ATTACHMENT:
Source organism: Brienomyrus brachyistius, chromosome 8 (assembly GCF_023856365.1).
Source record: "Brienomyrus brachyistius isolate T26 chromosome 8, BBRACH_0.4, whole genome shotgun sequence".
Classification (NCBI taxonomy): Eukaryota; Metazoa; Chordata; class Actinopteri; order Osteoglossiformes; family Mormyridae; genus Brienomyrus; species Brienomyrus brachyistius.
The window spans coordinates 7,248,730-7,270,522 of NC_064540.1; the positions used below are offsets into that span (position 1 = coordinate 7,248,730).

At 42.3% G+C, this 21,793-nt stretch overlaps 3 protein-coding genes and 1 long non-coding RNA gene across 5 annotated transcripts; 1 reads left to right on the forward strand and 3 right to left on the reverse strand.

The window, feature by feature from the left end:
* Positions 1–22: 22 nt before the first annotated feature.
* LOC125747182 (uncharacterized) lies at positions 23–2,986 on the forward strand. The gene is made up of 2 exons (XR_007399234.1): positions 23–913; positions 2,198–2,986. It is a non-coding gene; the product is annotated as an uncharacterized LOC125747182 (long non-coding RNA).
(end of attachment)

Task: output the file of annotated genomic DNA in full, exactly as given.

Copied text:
Source organism: Brienomyrus brachyistius, chromosome 8 (assembly GCF_023856365.1).
Source record: "Brienomyrus brachyistius isolate T26 chromosome 8, BBRACH_0.4, whole genome shotgun sequence".
Classification (NCBI taxonomy): Eukaryota; Metazoa; Chordata; class Actinopteri; order Osteoglossiformes; family Mormyridae; genus Brienomyrus; species Brienomyrus brachyistius.
The window spans coordinates 7,248,730-7,270,522 of NC_064540.1; the positions used below are offsets into that span (position 1 = coordinate 7,248,730).

At 42.3% G+C, this 21,793-nt stretch overlaps 3 protein-coding genes and 1 long non-coding RNA gene across 5 annotated transcripts; 1 reads left to right on the forward strand and 3 right to left on the reverse strand.

The window, feature by feature from the left end:
* Positions 1–22: 22 nt before the first annotated feature.
* LOC125747182 (uncharacterized) lies at positions 23–2,986 on the forward strand. The gene is made up of 2 exons (XR_007399234.1): positions 23–913; positions 2,198–2,986. It is a non-coding gene; the product is annotated as an uncharacterized LOC125747182 (long non-coding RNA).